- Hardcover: 336 pages
- Publisher: Harry N. Abrams (March 20, 2018)
- Language: English
- ISBN-10: 1419728709
- ISBN-13: 978-1419728709
- Product Dimensions: 6 x 1 x 8.6 inches
- Shipping Weight: 1 pounds (View shipping rates and policies)
- Average Customer Review: 26 customer reviews
- Amazon Best Sellers Rank: #288,087 in Books (See Top 100 in Books)
Enter your mobile number or email address below and we'll send you a link to download the free Kindle App. Then you can start reading Kindle books on your smartphone, tablet, or computer - no Kindle device required.
To get the free app, enter your mobile phone number.
Other Sellers on Amazon
+ Free Shipping
+ Free Shipping
Ginger Kid: Mostly True Tales from a Former Nerd Hardcover – March 20, 2018
|New from||Used from|
Frequently bought together
Customers who viewed this item also viewed
From School Library Journal
Gr 7 Up—YouTube star Hofstetter takes readers back into a time that is the most difficult: high school. In this memoir, he details his journey from public school to getting into an elite private school and trying to find his way during his formative teenage years. From having his first girlfriend and learning the ins and outs of dating, to finding new friends in his new school, Hofstetter never misses a beat, mixing humor with more serious issues, such as bullying and standing up for oneself. For those who are ready to graduate from "Diary of a Wimpy Kid" who want to see a self-proclaimed nerd progress in life, this is a welcome next choice. VERDICT Told in tales of foibles and triumphs, this book is a positive example of perseverance for large high school and public library collections.—Mitchell Berman, Zion-Benton Public Library, IL
Showing 1-8 of 26 reviews
There was a problem filtering reviews right now. Please try again later.
In Ginger Kid, Steve takes us with him on a journey through his awkward adolescance. From eighth grade through getting accepted into college, Steve shares what it’s like to grow up a Jewish, red-head in Queens.
Many people know Steve from his YouTube channel, where his most popular videos have mullions of views. You might also know him from columns he’s written for the New York Times, SportsIllustrated.com or NHL.com. You might even know him from his TV work on Fox and FS1. But, you probably know him from the 300 stand-up shows he does every year.
But, if you read Ginger Kid expecting it to be an extension of his stand up work, or a literary version of his heckler videos, it’s not. It’s better. (Okay, the heckler videos are literally examples of his stand up work.)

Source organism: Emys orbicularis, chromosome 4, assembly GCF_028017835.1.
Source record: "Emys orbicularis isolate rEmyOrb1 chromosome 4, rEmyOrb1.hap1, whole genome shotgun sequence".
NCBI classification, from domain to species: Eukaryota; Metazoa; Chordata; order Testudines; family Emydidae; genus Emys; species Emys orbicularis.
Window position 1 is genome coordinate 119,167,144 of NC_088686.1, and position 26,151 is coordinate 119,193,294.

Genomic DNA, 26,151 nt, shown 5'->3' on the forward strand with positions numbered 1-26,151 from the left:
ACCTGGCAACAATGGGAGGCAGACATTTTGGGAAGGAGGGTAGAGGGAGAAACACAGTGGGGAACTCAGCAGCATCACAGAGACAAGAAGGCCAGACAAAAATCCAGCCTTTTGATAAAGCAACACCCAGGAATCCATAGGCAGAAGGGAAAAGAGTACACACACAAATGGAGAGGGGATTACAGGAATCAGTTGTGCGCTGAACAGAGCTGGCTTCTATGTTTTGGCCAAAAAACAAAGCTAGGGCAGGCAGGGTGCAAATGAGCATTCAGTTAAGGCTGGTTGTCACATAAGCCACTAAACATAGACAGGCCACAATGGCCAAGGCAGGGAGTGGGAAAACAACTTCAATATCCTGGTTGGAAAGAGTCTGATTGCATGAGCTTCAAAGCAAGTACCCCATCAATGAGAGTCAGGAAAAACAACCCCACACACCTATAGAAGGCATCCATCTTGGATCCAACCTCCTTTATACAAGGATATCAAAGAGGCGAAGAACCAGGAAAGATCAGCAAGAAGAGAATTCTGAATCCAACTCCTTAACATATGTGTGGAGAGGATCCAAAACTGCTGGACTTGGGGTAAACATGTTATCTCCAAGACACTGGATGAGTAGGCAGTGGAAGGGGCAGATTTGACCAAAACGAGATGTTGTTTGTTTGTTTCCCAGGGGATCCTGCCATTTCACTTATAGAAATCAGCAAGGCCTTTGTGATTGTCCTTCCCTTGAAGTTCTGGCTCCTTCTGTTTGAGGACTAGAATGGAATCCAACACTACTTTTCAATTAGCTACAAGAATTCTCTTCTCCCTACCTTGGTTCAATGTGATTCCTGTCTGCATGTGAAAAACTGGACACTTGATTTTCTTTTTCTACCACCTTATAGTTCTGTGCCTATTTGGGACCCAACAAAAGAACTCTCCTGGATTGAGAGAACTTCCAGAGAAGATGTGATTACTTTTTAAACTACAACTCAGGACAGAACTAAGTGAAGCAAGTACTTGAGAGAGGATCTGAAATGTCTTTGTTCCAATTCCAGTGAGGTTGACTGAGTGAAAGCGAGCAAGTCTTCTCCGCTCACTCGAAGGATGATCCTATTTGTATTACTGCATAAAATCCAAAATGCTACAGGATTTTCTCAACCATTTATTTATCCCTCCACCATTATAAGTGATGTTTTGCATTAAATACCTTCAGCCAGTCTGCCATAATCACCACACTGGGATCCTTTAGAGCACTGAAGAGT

Ginger Kid is a Young Adult book. It’s written for the same audience that it describes. Although I grew up on the opposite side of the country from New York City, I found lots of reflections of myself in Steve’s stories. From divorced parents, to being funny to fit in at a new school. At just under 300 pages, it’s a book I will return to in the future.
What I Liked
Being familiar with Steve’s stand up comedy, I was expecting a more mature themed book. One of the first surprises was how effortlessly Steve brought the voice of a teenage boy to life. It’s a book I can encourage my kids to read. That surprised me, more than I like to admit.
The stories Steve shares are each entertaining in and of themselves. He also weaves them together into a story arc that is compelling. He frames the entire sequence like a comedy show: Opener, Feature, Headliner. He casts himself in the role of each person, his own confidence matching the proficiency of each progressively better performer. It’s a compelling storytelling method.
The book is also filled with bits of wit and wisdom, some worthy of a teenager, some evidence of much more maturity.
Oh, and Steve is a baseball fan. I really like that part of the book.
What I Didn’t
Steve tells us about friends and does a good job of introducing each one. However, I read the book over the course of about a week. That meant I would set the book aside for a time and when I picked it up again. Like an experienced comedian, Steve would freqeuently call back to prior stories or people. It was sometimes hard to remember on later references just who he was referring to.
By necessity, Steve had to pick and choose which experiences and people to focus on. He does a good job of building it all into a story. It also means that he touches on certain scenes or people and then moves on. Several times I found myself ending a scene and feeling I wanted to spend a little more time with the people I’d met. I’m sure I probably would have felt that way no matter how many words Steve had written about them.
What It Means To You
I can wholeheartedly recommend Ginger Kid. If you are already a Redophile (A fan of Steve’s comedy) then Ginger Kid is going to give you some insight into how he became the comedian you enjoy. If you are new to Steve’s comedy, Ginger Kid is still an entertaining read. If you weren’t the nerd in high school, you probably knew him. If you weren’t bullied, you probably saw it happen.
Ginger Kid is a hopeful story of how the geek, the nerd, the awkward kid, eventually grows up. We all have our high school memories. Ginger Kid lets you share in Steve’s memories.
If I wasn't already a fan, I'd be one now.